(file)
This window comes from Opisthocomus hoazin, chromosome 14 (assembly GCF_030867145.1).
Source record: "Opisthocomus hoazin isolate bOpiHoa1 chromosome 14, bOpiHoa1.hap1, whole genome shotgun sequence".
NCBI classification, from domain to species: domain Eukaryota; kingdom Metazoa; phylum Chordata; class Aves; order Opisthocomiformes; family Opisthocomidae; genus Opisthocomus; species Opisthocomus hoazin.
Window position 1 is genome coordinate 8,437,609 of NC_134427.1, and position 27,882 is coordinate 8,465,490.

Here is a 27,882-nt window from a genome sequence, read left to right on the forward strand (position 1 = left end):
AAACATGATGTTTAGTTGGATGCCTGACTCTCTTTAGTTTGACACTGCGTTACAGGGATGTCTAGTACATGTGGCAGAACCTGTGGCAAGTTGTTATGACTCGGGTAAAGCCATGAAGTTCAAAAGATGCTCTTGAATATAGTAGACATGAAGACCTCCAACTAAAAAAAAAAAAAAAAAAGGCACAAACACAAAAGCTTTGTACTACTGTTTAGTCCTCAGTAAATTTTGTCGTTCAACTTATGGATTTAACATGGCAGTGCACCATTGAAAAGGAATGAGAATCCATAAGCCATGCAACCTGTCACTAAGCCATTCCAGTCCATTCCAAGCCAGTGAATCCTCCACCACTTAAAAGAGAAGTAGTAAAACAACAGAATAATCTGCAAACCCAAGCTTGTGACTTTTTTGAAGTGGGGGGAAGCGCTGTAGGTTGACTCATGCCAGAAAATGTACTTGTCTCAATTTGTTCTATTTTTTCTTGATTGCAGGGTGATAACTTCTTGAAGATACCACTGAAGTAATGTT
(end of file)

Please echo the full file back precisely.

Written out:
This window comes from Opisthocomus hoazin, chromosome 14 (assembly GCF_030867145.1).
Source record: "Opisthocomus hoazin isolate bOpiHoa1 chromosome 14, bOpiHoa1.hap1, whole genome shotgun sequence".
NCBI classification, from domain to species: domain Eukaryota; kingdom Metazoa; phylum Chordata; class Aves; order Opisthocomiformes; family Opisthocomidae; genus Opisthocomus; species Opisthocomus hoazin.
Window position 1 is genome coordinate 8,437,609 of NC_134427.1, and position 27,882 is coordinate 8,465,490.

Here is a 27,882-nt window from a genome sequence, read left to right on the forward strand (position 1 = left end):
AAACATGATGTTTAGTTGGATGCCTGACTCTCTTTAGTTTGACACTGCGTTACAGGGATGTCTAGTACATGTGGCAGAACCTGTGGCAAGTTGTTATGACTCGGGTAAAGCCATGAAGTTCAAAAGATGCTCTTGAATATAGTAGACATGAAGACCTCCAACTAAAAAAAAAAAAAAAAAAGGCACAAACACAAAAGCTTTGTACTACTGTTTAGTCCTCAGTAAATTTTGTCGTTCAACTTATGGATTTAACATGGCAGTGCACCATTGAAAAGGAATGAGAATCCATAAGCCATGCAACCTGTCACTAAGCCATTCCAGTCCATTCCAAGCCAGTGAATCCTCCACCACTTAAAAGAGAAGTAGTAAAACAACAGAATAATCTGCAAACCCAAGCTTGTGACTTTTTTGAAGTGGGGGGAAGCGCTGTAGGTTGACTCATGCCAGAAAATGTACTTGTCTCAATTTGTTCTATTTTTTCTTGATTGCAGGGTGATAACTTCTTGAAGATACCACTGAAGTAATGTT